Even after a 25-year animation career, I can still remember the exact moment that I decided to become a professional animator: It was at an all-night movie marathon of Ralph Bakshi films. While watching Bakshi’s Heavy Traffic (his 2nd feature release, but his first true auteur film) I was thunderstruck by its gritty honesty. The film served up top-quality character animation supporting a fiercely street-level aesthetic. To an impressionable teenaged animation fan raised solely on a diet of classic Disney features, this film was a revelation. Here were characters as richly textured as any of the street smart hustlers inhabiting the stories of Taxi Driver or Midnight Cowboy. I was elated! I now had a vision that it was possible to create “underground” animation in the vein of R. Crumb and so many of my underground comix heroes. I decided that night to move to L.A. and fashion a career in the animation business.
I did eventually move to Hollywood, where I got trained in classic animation techniques by Disney old-timers. I used those precious lessons to great success in the era of burgeoning digital animation in the 1990s and beyond. I was there the first time VR stuttered to life in the mid 90s, only to have its plug pulled for lack of technical viability. Fast-forward past 24k-baud modems, the first PDAs, internet 1.0, handheld gaming systems, theme park rides– I have created content for all of them. But I have never been as creatively (or technically) challenged as when I set about trying to create the first completely hand-drawn VR cartoon. It immediately took me back to that midnight theater in Pennsylvania where I got my first jolt of creative inspiration. I was determined to reinvent myself (again) in the medium of 360-degree 2D stereoscopic VR animation (say THAT 10 tens as fast as you can!).
This series tells the story of how I put together a crack team of animation and video professionals with no previous VR production experience and how, together, we figured out a successful path for pushing hand-drawn animation into a whole new world.
On a sleepy Sunday morning about 18 months ago, I was surprised to discover that a flat, unassembled Google “Cardboard” viewer had arrived with my New York Times. Watching the Times’ VR content through the Cardboard viewer transported me out of my kitchen and deep into the full immersion world of 360 video. In a flash I saw my phone in a wholly different light. It was now able to be my window into an alternative cartoon world which I could manufacture and, more importantly, inhabit. It stirred in me those old feelings of awestruck inspiration.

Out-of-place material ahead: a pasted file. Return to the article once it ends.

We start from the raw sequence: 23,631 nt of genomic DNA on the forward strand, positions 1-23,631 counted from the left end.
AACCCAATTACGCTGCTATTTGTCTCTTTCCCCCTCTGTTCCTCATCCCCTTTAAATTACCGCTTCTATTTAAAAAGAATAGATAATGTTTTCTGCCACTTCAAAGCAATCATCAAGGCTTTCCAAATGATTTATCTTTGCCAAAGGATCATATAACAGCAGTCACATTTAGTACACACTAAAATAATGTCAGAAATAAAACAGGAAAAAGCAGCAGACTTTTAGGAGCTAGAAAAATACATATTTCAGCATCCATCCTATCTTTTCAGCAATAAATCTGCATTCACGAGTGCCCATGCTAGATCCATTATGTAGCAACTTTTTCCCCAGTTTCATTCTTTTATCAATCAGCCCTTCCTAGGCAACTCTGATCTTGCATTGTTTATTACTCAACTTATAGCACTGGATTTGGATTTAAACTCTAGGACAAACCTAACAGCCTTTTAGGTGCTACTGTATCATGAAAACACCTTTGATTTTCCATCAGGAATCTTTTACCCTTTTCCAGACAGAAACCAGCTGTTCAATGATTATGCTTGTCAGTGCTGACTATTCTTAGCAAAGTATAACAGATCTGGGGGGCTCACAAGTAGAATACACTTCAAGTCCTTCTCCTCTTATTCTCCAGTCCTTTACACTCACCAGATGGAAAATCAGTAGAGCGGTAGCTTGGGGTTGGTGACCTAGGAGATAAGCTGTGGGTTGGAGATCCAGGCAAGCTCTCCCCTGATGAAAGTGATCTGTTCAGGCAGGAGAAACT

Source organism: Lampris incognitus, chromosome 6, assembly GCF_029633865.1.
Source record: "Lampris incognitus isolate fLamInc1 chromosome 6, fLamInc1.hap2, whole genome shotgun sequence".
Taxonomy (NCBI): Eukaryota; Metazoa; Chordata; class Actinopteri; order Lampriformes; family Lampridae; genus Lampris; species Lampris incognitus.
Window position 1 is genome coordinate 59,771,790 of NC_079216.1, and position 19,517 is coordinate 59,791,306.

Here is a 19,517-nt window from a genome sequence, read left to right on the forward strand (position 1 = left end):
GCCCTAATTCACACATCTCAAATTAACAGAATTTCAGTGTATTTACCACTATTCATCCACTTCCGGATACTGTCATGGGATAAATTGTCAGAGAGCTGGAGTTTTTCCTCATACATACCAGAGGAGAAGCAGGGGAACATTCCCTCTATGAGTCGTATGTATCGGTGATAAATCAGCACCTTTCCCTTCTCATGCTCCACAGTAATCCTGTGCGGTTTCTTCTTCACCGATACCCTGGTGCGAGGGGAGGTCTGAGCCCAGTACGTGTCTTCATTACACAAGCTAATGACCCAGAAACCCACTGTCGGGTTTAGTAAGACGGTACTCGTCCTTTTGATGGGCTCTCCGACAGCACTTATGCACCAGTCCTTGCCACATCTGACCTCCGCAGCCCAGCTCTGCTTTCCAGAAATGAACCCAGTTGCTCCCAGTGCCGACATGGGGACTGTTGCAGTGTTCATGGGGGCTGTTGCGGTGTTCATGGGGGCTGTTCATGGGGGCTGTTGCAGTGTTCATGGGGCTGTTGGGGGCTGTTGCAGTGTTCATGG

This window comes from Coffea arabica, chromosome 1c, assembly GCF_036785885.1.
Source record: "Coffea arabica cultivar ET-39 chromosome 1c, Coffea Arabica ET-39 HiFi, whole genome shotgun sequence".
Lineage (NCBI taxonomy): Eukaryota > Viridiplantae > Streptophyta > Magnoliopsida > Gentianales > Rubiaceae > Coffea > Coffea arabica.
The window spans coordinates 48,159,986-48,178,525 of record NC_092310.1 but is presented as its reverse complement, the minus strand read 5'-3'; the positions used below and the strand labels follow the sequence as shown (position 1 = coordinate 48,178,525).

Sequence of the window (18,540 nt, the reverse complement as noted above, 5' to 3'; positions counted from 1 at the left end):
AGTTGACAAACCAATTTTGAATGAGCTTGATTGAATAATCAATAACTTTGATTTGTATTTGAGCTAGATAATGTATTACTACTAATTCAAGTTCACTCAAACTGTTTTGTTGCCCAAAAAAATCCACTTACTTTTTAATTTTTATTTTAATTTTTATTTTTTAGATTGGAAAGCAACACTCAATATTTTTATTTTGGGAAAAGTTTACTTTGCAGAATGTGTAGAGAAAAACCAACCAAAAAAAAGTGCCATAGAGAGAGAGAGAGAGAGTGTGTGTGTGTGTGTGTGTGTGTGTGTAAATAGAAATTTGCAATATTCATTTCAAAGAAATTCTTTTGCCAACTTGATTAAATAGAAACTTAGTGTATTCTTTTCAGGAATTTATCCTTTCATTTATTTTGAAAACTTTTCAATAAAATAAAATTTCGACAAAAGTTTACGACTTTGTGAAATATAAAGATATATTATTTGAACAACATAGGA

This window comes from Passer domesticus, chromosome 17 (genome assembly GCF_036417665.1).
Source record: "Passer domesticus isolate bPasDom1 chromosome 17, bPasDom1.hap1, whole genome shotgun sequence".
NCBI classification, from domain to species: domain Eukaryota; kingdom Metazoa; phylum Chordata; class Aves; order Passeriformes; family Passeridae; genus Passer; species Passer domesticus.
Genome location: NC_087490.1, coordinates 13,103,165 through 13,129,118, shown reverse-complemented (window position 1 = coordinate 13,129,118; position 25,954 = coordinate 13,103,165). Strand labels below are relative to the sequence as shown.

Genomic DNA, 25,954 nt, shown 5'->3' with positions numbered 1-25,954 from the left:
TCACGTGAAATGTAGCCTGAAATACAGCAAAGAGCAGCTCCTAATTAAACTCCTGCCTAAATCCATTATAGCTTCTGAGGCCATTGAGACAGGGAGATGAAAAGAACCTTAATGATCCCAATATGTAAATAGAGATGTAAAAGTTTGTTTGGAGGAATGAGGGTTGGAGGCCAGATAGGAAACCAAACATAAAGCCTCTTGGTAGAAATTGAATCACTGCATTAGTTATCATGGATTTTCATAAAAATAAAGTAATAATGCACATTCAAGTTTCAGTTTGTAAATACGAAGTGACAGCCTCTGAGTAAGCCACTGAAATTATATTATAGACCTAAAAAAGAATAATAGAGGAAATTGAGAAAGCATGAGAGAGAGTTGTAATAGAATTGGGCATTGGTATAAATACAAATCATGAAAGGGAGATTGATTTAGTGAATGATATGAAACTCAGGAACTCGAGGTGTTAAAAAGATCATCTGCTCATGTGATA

The first thing I did the next day was to call up one of my favorite clients: TED Ed. I had been directing animated shorts for this pioneering group of online educators for the previous three years. I hoped to convey to my Executive Producer that the timing was right for TED Ed to create a pioneering short in 360 animated video for the Cardboard platform. I was hoping that they’d trust me enough to forgive any initial stumbles as we collectively felt our way through the inky darkness that is inherent in any new medium. My pitch was well-rehearsed and the idea got approved quickly. So now I was presented with my first great challenge: Having sold the concept to my client, how exactly should I go about actually producing the piece? I mean literally–which combination of off-the-shelf software programs to use and how many team members would it require?
While I was pondering these tech hurdles, TED Ed was asking me for ideas about which teaching topic should be the short’s main concern. Luckily I had some ideas here. It was my impression that, because I was going to be drawing every pixel on the screen, I didn’t want to have the subject matter include vast cityscapes or sprawling vistas (I came to do an about-face on this thinking later). I came up with three possible environments from which to cull a topic: immersed in the ocean, inside the body, or inside a prehistoric cave. For each of these topics I was thinking that the environmental “walls” would necessarily be abstract, amorphous, and still constrict the subject matter. I felt secure that if I gave myself the parameters of a singular closed environment, I’d be able to create a world that made sense in 360-degrees. To my delight TED Ed liked my favorite idea the best and we decided to pursue the history of Stone Age cave painting. The irony was not lost on me that we’d be teaching about mankind’s oldest known attempts at creative expression while utilizing perhaps the brand-newest method of presenting this information: virtual reality.
Now the real work began in earnest. I needed to find a production team that was doing something (even distantly) related to hand-drawn animation in VR. I felt that if that team already had some basic VR experience, then adjusting the workflow to accommodate 2D animation wouldn’t be such a big deal. Just swap assets, right? In reality this turned out to be an extremely difficult problem to solve. It took multiple tries with multiple creative teams until we got even close to cracking that nut.
In the next installment I’ll reveal all of the fits and starts the production ran into as we attempted to push traditional animation into a wholly new and different medium. Here’s a hint: We were approaching the problem completely ass-backwards!
Stay tuned to our next installment: “The Frustrating Truth About Being an ‘Early Adopter”.
Michael “Lippy” Lipman is a classically trained 2D animation director who first found success as a feature film animator in Hollywood. With the introduction of interactive media he transitioned to producing major entertainment pieces for CD ROMs, console gaming, online advertising, and internet-based animation. Currently his company 360360VR is enlisting VR/AR technologies to further the immersive storytelling possibilities for his client, TED Ed and others. He lives in the San Francisco Bay Area.